More About Wall Facing Squats

In my video post Wednesday, I talked about the importance of wall facing squats, but I wanted to elaborate on ankle and shoulder flexibility and hopefully connect some of the dots for you guys.

When we are talking about your squat, we usually start from the bottom and work upward. “Feet underneath hips or slightly wider” and then we go on to talk about where your knees should be, your hips, chest and so on. We stress that your weight should be back in your heels, and not on your toes. But why? And why is it harder for some people than others? One of the causes of restriction could be your achilles tendon. It’s the thickest tendon in the human body, and it runs from your heel to your calf muscle. When you squat, this tendon is required to stretch, but if yours happens to be a little on the short side, or is tight, you may have trouble flexing your ankle enough to allow for a proper squat. If that achilles tendon doesn’t stretch enough, it could cause you to roll onto your toes in the bottom of your squat.

Well whats the big deal, so what if I’m on my toes when I squat? For one, its causing the angle of your knee bend to decrease and put dangerous pressure on your knees. Second, now that you’re on your toes, the rest of you is off balance too. The best way to create balance is with a solid foundation. When your weight is in your heels, your toes are still on the ground, and this ensures the widest area of contact between you and the ground and the most solid foundation. Now think about if you were to add weight to the equation. It doesn’t matter if the weight is on the front, back or overhead. If your heels are off the ground and you are on your toes at any point in your squat, your balance is going to be off and your movement is sabotaged.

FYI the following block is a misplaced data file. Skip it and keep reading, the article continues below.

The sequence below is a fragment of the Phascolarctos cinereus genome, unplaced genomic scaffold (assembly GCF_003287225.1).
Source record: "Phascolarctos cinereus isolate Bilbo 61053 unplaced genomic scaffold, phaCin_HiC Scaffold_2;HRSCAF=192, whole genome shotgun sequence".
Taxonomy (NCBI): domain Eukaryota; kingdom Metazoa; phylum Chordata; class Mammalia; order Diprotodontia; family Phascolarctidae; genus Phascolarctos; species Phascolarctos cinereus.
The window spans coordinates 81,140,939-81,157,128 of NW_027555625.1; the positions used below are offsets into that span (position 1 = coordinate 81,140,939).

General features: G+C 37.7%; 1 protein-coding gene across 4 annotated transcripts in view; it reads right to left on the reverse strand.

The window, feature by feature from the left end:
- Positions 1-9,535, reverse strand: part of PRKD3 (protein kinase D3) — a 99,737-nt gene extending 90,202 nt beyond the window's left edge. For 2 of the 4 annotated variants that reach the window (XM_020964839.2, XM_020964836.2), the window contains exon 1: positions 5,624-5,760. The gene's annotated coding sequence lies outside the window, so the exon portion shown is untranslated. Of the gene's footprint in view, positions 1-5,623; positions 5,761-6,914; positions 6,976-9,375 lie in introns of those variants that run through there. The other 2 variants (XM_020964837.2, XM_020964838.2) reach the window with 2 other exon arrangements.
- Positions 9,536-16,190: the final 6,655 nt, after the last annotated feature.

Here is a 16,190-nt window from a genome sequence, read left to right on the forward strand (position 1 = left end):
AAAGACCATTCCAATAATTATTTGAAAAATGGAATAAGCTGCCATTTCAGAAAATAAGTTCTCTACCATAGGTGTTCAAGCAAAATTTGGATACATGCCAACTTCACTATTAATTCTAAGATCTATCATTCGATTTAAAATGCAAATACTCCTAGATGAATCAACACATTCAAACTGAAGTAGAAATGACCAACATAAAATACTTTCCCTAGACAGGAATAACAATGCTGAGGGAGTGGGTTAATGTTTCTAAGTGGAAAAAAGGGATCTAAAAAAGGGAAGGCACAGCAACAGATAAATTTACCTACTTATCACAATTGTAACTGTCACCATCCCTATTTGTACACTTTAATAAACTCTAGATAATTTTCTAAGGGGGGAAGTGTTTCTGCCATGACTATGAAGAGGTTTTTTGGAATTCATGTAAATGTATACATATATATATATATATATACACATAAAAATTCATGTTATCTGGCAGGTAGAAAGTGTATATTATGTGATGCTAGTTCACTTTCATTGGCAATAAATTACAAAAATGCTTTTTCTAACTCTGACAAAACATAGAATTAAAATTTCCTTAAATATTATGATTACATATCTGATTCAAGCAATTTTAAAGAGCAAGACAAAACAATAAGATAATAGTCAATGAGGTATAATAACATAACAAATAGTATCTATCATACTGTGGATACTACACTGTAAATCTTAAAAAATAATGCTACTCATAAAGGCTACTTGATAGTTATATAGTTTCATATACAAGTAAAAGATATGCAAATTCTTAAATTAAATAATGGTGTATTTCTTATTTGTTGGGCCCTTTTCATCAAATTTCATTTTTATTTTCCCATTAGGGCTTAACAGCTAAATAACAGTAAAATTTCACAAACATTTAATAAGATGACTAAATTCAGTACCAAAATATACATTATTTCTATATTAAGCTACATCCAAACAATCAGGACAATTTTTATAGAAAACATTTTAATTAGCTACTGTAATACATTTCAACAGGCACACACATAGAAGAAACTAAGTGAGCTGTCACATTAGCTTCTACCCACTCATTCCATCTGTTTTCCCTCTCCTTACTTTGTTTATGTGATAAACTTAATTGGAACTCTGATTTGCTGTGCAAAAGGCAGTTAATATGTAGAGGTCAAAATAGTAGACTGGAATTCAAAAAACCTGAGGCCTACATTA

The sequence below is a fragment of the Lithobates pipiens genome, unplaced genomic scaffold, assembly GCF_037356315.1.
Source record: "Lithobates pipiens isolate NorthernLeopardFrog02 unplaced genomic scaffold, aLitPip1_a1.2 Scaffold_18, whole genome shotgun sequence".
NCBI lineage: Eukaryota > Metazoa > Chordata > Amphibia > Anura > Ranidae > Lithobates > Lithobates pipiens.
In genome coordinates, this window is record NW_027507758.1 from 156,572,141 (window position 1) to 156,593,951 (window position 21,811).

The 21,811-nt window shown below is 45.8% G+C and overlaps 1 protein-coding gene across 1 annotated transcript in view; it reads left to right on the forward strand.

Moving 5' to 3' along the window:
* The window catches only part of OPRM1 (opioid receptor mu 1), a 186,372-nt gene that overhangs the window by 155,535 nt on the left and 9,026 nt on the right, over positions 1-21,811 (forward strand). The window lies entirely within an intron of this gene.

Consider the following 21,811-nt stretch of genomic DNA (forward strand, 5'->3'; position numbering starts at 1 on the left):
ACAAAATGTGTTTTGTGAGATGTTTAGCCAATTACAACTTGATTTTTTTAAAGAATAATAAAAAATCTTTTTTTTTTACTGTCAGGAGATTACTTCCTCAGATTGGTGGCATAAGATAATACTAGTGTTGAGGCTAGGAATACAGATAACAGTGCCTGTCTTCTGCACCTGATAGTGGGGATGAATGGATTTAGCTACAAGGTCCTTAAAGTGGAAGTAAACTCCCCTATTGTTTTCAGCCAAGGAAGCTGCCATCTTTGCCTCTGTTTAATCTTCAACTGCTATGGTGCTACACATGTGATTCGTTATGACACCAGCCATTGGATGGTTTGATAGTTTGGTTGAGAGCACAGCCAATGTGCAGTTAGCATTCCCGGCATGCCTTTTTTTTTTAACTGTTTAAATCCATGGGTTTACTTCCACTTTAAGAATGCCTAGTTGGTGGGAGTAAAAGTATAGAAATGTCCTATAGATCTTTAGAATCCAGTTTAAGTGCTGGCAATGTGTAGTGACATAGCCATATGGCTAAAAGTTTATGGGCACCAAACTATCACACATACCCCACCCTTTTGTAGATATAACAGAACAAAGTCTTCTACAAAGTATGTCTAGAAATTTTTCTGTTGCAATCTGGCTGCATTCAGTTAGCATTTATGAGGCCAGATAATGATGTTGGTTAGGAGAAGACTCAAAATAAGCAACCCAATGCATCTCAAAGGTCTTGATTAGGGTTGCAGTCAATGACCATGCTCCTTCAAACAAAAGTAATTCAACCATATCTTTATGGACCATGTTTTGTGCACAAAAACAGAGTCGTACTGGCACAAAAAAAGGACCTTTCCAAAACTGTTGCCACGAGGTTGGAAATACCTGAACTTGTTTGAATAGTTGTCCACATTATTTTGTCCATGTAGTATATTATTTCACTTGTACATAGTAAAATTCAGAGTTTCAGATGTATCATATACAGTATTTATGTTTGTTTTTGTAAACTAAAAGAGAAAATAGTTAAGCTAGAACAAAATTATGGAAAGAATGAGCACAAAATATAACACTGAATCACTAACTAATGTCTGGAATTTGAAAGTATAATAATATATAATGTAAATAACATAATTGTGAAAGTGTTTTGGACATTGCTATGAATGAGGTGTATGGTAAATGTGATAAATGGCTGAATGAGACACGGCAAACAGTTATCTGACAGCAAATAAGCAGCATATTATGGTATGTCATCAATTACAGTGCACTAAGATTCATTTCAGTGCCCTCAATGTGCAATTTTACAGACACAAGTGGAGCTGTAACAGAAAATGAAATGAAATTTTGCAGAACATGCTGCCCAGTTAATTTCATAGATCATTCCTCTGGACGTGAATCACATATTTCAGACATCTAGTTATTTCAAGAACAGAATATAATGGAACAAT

This same concept carries over with shoulder flexibility. If your shoulders are tight, your muscles will be pulling your arms forward when you attempt an overhead movement. When we say that your biceps should be by your ears, its so that when you are bearing weight overhead, you are able to keep the weight over the center of your body allowing you to maintain balance. Wherever the weight goes, the rest of your body will most likely follow. If we can stretch out those shoulders, your range of motion frees up and allows you to do more!

Wall facing squats help you to correct both of these two important things. For more tips on shoulder and ankle flexibility stretches and exercises, check out this video and this video and feel free to search for more!

Thanks for reading!


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About the author

Nicole Aucoin, MS, RD, LD/N

Founder, Healthy Steps Nutrition
Home of CrossFit HSN & HSN Mentoring

Author of Nourish & Healthy Kids Cookbook

Author of The Basics of Nutrition Coaching Course, CrossFit Preferred Nutrition Course

CrossFit Level 2 Trainer